Outdoor Scale Model Experiments for the Evaluation of Urban Modeling Studies
Toru Kawai, Tokyo Institute of Technology, Tokyo, Japan; and M. Kanda, T. Asa, and K. Masahiko
For understanding the unique features of urban climates, there have been many studies in real cities in which data was acquired using towers, aircraft, and satellites. However, such full-scale studies have not yet provided a comprehensive understanding of the complicated physical processes that contribute to urban climate. As a complementary method, we have started outdoor model experiments at a scale of 1/5 and 1/50 (each compared with typical residential area of Tokyo) at the campus of Nippon Institute of Technology from September 2004. Such a model has the advantages of allowing us to make complete measurements and to obtain data on a relatively uniform area. For example, we can probe the physical processes within and above the roughness sub-layer more completely than those in a real urban area. Also, by working with a uniform area, the results are easier to interpret and more suitable for urban modeling than data from real cities. The scale models consist of cubic concrete blocks 1.5-m on a side with 0.1-m thick walls (1/5 model), and of cubic concrete blocks 0.15-m on a side (1/50 model). The blocks were distributed in an array on concrete pavements having total area of 100m x 50m (1/5 model) and 12m x 12m (1/50 model), respectively. In both models, blocks were arranged regularly with plane area density of 0.25. In addition to the conventional turbulent flux estimate using the eddy correlation method, in order to precisely close the energy balance, the conductive heat fluxes of all facets in a unit area were measured using very thin (0.4mm thickness) heat plates which were carefully coated with the same material that the obstacles are made of. In this study, (a) physical scale similarities including radiation, flow and thermal inertia, (b) unknown parameters for the simple modeling of turbulent transfers and (c) basic surface layer climate and energy balance are examined. The followings are the major results obtained.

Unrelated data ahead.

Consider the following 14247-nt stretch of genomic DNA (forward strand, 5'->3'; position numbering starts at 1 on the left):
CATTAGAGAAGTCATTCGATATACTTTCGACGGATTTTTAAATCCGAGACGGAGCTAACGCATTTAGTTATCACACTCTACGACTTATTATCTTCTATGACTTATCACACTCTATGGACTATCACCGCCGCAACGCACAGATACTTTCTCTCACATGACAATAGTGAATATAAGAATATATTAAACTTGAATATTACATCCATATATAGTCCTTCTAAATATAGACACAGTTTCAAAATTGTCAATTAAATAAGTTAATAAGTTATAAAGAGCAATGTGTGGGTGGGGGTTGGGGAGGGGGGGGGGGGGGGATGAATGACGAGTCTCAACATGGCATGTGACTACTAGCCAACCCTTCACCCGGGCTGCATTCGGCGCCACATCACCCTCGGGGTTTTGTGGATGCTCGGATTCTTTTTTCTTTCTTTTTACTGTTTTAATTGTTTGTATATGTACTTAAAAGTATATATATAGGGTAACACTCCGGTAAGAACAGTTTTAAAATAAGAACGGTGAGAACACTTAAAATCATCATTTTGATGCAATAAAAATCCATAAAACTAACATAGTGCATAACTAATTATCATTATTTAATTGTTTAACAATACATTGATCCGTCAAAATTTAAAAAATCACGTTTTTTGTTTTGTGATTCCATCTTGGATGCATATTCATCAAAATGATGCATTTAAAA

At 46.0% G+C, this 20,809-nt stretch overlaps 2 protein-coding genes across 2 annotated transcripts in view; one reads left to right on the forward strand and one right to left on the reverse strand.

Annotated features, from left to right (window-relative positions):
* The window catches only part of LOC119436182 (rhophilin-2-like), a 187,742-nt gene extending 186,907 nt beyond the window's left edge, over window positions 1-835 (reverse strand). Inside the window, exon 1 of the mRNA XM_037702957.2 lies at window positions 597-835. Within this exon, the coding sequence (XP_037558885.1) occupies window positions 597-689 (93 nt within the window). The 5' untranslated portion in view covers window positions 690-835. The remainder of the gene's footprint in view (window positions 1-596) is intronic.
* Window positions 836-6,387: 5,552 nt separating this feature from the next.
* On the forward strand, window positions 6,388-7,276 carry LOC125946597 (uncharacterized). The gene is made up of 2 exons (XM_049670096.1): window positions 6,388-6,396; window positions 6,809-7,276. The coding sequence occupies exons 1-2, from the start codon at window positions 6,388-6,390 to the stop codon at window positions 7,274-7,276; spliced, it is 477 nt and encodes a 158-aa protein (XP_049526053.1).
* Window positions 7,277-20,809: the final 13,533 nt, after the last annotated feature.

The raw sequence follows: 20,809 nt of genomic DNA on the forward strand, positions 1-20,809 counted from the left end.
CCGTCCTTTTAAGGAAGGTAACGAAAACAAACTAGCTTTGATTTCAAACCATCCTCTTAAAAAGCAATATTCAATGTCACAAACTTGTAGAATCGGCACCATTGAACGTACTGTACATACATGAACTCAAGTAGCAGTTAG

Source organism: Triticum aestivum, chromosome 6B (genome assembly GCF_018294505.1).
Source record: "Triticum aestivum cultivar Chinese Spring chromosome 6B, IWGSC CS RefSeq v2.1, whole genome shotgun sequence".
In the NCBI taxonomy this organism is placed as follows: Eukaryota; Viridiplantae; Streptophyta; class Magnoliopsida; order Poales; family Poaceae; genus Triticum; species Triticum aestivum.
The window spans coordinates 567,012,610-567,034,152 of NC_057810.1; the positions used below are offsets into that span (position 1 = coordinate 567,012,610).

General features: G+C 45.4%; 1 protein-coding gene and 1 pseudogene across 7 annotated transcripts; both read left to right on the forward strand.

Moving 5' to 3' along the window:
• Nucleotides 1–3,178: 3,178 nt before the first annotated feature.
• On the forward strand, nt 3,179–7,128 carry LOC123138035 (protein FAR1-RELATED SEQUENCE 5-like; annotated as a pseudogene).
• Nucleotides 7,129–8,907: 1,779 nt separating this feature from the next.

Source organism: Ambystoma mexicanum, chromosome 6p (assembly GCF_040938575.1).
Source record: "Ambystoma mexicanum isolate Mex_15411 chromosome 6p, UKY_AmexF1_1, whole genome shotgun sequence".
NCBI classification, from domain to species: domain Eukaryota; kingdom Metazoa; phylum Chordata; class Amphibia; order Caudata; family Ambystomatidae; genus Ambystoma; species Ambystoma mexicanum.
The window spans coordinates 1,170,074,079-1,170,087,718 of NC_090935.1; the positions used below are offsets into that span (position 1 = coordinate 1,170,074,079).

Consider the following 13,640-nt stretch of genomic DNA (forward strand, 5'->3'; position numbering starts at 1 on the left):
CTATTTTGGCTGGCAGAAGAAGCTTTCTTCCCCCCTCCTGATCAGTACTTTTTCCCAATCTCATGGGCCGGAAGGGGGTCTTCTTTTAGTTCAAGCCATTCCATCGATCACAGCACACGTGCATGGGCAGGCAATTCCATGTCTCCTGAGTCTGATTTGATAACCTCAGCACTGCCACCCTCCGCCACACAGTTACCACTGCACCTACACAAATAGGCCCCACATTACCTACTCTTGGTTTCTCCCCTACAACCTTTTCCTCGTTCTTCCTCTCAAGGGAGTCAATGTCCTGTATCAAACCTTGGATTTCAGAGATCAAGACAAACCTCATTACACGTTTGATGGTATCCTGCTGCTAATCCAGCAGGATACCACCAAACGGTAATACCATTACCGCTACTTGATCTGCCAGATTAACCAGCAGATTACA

(1) The albedos of 1/5 and 1/50 scale models correlate very well, which is the evident of the radiation similarity.
(2) Local drag coefficients (CD) in the roughness sublayer at the height of 2H between 1/5 and 1/50 models correlate well (U>1m/s). It is the indirect evident of the flow similarity since neutrally-stratified fully developed turbulences have a constant CD independent of the Reynolds numbers.
(3) Surface temperature is used for the index of thermal inertia. The maximum radiative temperature of 1/5 model is lower and later than that of 1/50 model. This suggests that the thermal inertia mismatch actually exist.
(4) The direct measure of conductive heat flux allows us to estimate local transfer coefficients (CH(i)) among local facet and reference height(2H). Relative values of CH(i) normalized by roof under nearly neutral stratification showed a good agreement with the wind channel experiment.
(5) Surface energy imbalance (SEI) was observed and the magnitude of SEI decreased as the wind velocity increased. The value of SEI is about -0.3, which is close to the value observed in a forest region.
(6) The directly measured heat storage relative to the net radiation decreased as the wind velocity increased.
(7) Nocturnal temperature profiles at inflow and outflow towers revealed the so-called cross over phenomena, that is, below the internal boundary layer produced by the scale model, the temperature is higher than that in the surroundings, while above the IBL temperature is lower. This can be explained by the strong mixing due to rough surfaces.
Extended Abstract (748K)
Joint Session 9, Comparison and Evaluation of Urban Land Surface Schemes for Mesoscale Models II (Joint with 6th Symposium on the Urban Environment and Forum on Managing our Physical and Natural Resources
Thursday, 2 February 2006, 11:00 AM-11:45 AM, A312
Previous paper Next paper
Browse or search entire meeting
AMS Home Page